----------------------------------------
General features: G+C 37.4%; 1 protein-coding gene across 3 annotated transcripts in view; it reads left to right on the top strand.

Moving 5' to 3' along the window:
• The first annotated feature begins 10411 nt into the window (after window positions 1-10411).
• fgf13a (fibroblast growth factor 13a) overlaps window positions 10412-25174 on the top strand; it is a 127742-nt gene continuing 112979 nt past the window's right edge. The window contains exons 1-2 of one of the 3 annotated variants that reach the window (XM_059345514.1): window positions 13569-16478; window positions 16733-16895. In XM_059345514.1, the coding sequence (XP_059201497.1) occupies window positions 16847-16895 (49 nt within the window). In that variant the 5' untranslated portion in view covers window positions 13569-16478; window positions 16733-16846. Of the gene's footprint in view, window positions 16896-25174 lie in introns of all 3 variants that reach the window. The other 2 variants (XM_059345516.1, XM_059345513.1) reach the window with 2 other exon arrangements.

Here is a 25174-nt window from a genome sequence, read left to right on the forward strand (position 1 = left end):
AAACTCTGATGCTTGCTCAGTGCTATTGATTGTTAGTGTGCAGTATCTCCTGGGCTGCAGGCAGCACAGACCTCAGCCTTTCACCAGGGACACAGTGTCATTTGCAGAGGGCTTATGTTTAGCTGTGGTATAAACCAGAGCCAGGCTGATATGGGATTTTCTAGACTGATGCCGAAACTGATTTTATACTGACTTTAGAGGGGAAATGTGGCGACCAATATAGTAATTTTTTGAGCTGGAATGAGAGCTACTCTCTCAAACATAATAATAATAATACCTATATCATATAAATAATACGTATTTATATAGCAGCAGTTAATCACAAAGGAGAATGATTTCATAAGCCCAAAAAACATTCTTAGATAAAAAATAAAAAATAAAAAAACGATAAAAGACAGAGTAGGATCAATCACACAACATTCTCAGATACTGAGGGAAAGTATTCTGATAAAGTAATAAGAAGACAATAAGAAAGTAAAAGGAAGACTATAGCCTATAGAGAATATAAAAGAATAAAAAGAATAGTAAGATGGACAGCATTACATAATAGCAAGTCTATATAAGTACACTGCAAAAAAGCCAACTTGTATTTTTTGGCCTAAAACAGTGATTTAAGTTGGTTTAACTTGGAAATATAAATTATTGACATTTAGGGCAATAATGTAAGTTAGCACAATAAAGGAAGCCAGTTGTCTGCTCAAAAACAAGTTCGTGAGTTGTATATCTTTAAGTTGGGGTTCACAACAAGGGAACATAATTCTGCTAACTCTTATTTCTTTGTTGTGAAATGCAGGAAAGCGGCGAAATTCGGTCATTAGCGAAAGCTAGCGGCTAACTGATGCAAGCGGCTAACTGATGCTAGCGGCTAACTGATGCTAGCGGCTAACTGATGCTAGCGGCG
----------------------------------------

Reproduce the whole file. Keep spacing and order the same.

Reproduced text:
General features: G+C 37.4%; 1 protein-coding gene across 3 annotated transcripts in view; it reads left to right on the top strand.

Moving 5' to 3' along the window:
• The first annotated feature begins 10411 nt into the window (after window positions 1-10411).
• fgf13a (fibroblast growth factor 13a) overlaps window positions 10412-25174 on the top strand; it is a 127742-nt gene continuing 112979 nt past the window's right edge. The window contains exons 1-2 of one of the 3 annotated variants that reach the window (XM_059345514.1): window positions 13569-16478; window positions 16733-16895. In XM_059345514.1, the coding sequence (XP_059201497.1) occupies window positions 16847-16895 (49 nt within the window). In that variant the 5' untranslated portion in view covers window positions 13569-16478; window positions 16733-16846. Of the gene's footprint in view, window positions 16896-25174 lie in introns of all 3 variants that reach the window. The other 2 variants (XM_059345516.1, XM_059345513.1) reach the window with 2 other exon arrangements.

Here is a 25174-nt window from a genome sequence, read left to right on the forward strand (position 1 = left end):
AAACTCTGATGCTTGCTCAGTGCTATTGATTGTTAGTGTGCAGTATCTCCTGGGCTGCAGGCAGCACAGACCTCAGCCTTTCACCAGGGACACAGTGTCATTTGCAGAGGGCTTATGTTTAGCTGTGGTATAAACCAGAGCCAGGCTGATATGGGATTTTCTAGACTGATGCCGAAACTGATTTTATACTGACTTTAGAGGGGAAATGTGGCGACCAATATAGTAATTTTTTGAGCTGGAATGAGAGCTACTCTCTCAAACATAATAATAATAATACCTATATCATATAAATAATACGTATTTATATAGCAGCAGTTAATCACAAAGGAGAATGATTTCATAAGCCCAAAAAACATTCTTAGATAAAAAATAAAAAATAAAAAAACGATAAAAGACAGAGTAGGATCAATCACACAACATTCTCAGATACTGAGGGAAAGTATTCTGATAAAGTAATAAGAAGACAATAAGAAAGTAAAAGGAAGACTATAGCCTATAGAGAATATAAAAGAATAAAAAGAATAGTAAGATGGACAGCATTACATAATAGCAAGTCTATATAAGTACACTGCAAAAAAGCCAACTTGTATTTTTTGGCCTAAAACAGTGATTTAAGTTGGTTTAACTTGGAAATATAAATTATTGACATTTAGGGCAATAATGTAAGTTAGCACAATAAAGGAAGCCAGTTGTCTGCTCAAAAACAAGTTCGTGAGTTGTATATCTTTAAGTTGGGGTTCACAACAAGGGAACATAATTCTGCTAACTCTTATTTCTTTGTTGTGAAATGCAGGAAAGCGGCGAAATTCGGTCATTAGCGAAAGCTAGCGGCTAACTGATGCAAGCGGCTAACTGATGCTAGCGGCTAACTGATGCTAGCGGCTAACTGATGCTAGCGGCG